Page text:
NCC 2019 Energy Efficiency Requirements - What do these mean for Tasmania?
June 01, 2020
The National Construction Code (NCC) 2019 provisions contain wide reaching changes, this included to the energy efficiency provisions. Given the scope of the changes the ABCB provided industry with additional 12 month transition period for the energy efficiency changes to familiarise themselves with the changes.
However, the energy efficiency changes apply differently across the country and effect houses and apartments differently to commercial buildings.
So what do the changes mean for Tasmanian buildings?
For Class 1 buildings, NCC 2019 included changes to:
Separate Heating and cooling loads assessment
There was additional provisions included for the assessment of additional heating and cooling load limits under a NatHERS assessment, i.e. meaning needing to meet a minimum 6 star standard and also assess separate heating and cooling load limits.
For Tasmania separate heating and cooling load limits are not required to be achieved. This is because some climates, such as Tasmania are dominated by cold weather (for purpose of the NCC Energy efficiency provisions), and as such the separate assessments of heating and cooling loads are not required for Tasmania.
You will note though that this is not specified in the NCC itself, rather through 22.214.171.124(b) in NCC Volume Two (extract below), it refers users to the ABCB Standard for NatHERS Heating and Cooling Load Limits.
126.96.36.199 Heating and cooling loads
(a) A building must achieve an energy rating, including the separate heating and cooling load limits, using house energy rating software, or greater than or equal to--
- 6 stars; or
- for a building in climate zones 1 or 2, 5.5 stars if the building has an outdoor living area as described in (c) if the outdoor living area--
(A) is fully covered with an impervious roof having a Total R-Value greater than or equal to 1.5 (for downward heat flow); or
(B) has a least one permanently installed ceiling fan; or
- for a building in climate zones 1 or 2, 5 stars if the buiding has an outdoor area as described in (c) if the outdoor living area--
(A) is fully covered with an imperious roof having a Total R-Value greater than or equal to 1.5 (downward heat flow); and
(B) has at least one permanently installed ceiling fan.
(b) The heating and cooling limits in (a) are specified in the ABCB Standard for NathHERS Heating and Cooling Load Limits.
In the Scope of the Standard it contains the following information to clarify the application of heating and cooling loads for Tasmania:
This Standard provides details of the heating and cooling load limits that apply to the NatHERS compliance pathway in clause J0.2 of Volume One and clause 188.8.131.52 of Volume Two of the NCC. It must be emphasised that this Standard is not a standalone requirement. These load limits are an additional requirement to the existing star ratings for Class 1 buildings, Class 2 sole-occupancy units (SOUs) and Class 4 parts of buildings.
Separate heating and cooling load limits are not required to be achieved in all 69 NatHERS climate zones. This is because some climates are dominated by hot or cold weather, such as the climate zones in the Northern Territory (NT), Tasmania (Tas) and some climates zones in Queensland (Qld) and Western Australia (WA).
New South Wales (NSW) already has separate heating and cooling load limits (or “caps”) covered in its Building Sustainability Index (BASIX) Thermal Comfort requirements.
Hence, heating and cooling load limits do not apply in NSW, NT, Tas and parts of Qld and WA.”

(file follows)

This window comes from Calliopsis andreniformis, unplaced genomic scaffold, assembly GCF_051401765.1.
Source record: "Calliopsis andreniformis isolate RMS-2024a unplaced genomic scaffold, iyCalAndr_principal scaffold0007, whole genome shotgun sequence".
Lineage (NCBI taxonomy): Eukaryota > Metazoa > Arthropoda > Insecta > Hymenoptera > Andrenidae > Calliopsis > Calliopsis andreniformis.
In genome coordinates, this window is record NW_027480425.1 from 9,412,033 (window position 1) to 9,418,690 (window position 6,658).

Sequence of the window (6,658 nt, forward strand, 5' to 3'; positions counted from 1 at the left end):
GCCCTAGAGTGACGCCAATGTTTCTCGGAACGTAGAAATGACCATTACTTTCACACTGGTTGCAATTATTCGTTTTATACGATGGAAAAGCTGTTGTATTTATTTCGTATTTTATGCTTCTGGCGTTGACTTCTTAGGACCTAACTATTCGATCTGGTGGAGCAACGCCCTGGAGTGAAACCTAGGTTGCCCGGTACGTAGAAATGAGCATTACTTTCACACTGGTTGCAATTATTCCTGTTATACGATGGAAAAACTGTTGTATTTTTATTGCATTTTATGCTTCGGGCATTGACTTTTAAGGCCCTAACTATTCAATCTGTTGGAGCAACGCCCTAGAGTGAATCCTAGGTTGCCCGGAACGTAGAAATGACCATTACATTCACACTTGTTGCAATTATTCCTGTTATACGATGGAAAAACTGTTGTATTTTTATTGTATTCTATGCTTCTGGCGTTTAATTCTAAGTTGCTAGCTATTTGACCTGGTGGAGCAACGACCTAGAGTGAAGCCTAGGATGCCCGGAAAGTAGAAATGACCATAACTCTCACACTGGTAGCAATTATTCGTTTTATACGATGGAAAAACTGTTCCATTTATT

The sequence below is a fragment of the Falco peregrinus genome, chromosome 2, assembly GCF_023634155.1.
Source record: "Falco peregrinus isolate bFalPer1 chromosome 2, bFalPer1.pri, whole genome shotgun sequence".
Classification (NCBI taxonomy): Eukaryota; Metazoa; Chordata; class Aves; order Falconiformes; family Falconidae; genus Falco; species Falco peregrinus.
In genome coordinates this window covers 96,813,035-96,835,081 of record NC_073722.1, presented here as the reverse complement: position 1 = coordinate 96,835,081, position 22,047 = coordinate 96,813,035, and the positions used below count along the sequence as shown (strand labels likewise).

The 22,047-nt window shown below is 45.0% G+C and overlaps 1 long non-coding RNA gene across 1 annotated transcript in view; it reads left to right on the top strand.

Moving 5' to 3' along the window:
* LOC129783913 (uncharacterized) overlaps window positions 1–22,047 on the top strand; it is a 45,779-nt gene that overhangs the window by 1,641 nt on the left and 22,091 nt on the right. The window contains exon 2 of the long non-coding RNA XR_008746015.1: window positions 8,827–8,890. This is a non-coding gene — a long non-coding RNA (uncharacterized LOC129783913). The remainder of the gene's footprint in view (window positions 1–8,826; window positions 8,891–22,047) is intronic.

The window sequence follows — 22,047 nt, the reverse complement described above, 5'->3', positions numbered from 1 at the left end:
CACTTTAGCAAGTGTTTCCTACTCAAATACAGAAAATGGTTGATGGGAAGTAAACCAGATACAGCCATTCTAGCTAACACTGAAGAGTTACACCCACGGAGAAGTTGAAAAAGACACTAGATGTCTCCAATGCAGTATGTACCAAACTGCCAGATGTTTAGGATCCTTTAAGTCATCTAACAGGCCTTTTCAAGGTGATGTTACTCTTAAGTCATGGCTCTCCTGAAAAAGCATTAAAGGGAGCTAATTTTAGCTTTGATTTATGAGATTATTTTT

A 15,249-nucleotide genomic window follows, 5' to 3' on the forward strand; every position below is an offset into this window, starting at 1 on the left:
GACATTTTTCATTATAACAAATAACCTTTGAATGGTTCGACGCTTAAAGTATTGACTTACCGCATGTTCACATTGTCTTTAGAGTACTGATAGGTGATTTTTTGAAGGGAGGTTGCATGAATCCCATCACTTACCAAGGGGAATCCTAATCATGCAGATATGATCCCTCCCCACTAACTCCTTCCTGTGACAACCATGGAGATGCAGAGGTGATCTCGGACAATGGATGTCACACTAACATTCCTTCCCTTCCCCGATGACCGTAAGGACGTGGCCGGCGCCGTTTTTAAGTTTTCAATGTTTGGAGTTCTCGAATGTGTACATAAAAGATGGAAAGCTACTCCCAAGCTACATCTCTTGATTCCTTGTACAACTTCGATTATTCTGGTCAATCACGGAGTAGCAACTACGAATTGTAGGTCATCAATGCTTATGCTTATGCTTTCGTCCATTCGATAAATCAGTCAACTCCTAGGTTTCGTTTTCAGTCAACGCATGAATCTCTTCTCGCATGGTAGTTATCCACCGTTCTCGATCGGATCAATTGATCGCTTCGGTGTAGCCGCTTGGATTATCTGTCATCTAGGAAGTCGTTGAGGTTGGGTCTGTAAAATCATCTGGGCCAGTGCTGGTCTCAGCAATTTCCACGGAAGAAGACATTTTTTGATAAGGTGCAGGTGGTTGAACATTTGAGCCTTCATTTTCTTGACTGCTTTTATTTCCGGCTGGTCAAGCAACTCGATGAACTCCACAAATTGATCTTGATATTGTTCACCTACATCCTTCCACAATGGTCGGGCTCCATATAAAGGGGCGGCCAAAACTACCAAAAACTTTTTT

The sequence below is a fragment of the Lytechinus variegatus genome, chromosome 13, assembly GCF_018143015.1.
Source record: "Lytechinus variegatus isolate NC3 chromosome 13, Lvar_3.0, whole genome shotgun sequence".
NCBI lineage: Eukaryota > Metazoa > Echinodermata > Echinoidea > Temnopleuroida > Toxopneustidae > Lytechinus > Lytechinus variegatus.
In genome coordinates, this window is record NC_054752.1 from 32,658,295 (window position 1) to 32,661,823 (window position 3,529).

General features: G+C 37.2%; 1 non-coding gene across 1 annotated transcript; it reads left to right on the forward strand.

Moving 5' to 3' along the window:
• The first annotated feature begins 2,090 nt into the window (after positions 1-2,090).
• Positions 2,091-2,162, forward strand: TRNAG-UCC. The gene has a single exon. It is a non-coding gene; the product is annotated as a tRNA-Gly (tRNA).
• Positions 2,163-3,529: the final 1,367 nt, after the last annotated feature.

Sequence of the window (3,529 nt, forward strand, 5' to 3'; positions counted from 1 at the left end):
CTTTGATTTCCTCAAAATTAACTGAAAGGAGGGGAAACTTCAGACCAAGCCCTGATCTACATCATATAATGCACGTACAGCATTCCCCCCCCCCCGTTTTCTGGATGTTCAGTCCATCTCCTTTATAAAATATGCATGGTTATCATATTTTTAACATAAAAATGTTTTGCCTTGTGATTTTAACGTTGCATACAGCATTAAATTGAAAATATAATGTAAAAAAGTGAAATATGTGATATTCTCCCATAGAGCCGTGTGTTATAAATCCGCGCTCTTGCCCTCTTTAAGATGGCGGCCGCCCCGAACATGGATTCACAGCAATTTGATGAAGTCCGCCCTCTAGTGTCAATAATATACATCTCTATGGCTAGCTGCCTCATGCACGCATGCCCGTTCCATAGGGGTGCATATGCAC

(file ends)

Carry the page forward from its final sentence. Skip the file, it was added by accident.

For Class 2 buildings (apartments) the treatment for the fabric of the sole occupancy units remains as per NCC 2016 that average of 6 stars rating of apartments across the building with no unit less than 5 stars.
For apartments the NCC 2019 changes are similar to those for houses, although the verification using reference buildings is not applicable to Class 2 buildings.
In terms of the heating and cooling loads assessment for apartments in addition to meeting the star rating assessment, the additional assessment is not required for apartments in Tasmania for the same reasons they do not apply for houses.
In summary the changes for Class 2 buildings include-
Inclusion of the blower door test method (via an optional Verification Method JV3)
More prescriptive building sealing provisions in Part J3
Changes to Class 2 common area provisions
Building Services changes to:
- Part J5 heating and air conditioning
- Part J6 Lighting and power
- Part J7 Heated water services and swimming pool and spa plant
The changes to Section J for commercial buildings include:
- Revised Section J Performance Requirement JP1 and removal of JP3
- New Verification Method compliance options include GreenStar and NABERS
- Substantially revised Section J DTS Provisions
- Revised methodology for assessing combined facades including windows and cladding
- New usage patterns for determining energy usage
- Spandrel panels assessment
- Thermal bridging requirements
- Restrictions on certain roof colours
- Substantially increases for heating and air-conditioning systems; and
- New introduction of new façade calculator to replace the old glazing calculator.
HIA have produced further information on the Section J Changes.
The ABCB have produced a range of new resources, YouTube videos, handbooks and new calculators to assist industry in applying the new provisions, and if you are supplying or specifying products, designing, building or approving commercial buildings then you are encouraged to review and familiarise yourself with these resources at www.abcb.gov.au
HIA also recently ran a Section J webinar breaking down the changes and that can be accessed through the HIA website
If you would like to discuss any of this information further contact HIA Building Services team on 1300 650 620 or email firstname.lastname@example.org
REF: BCA 20:31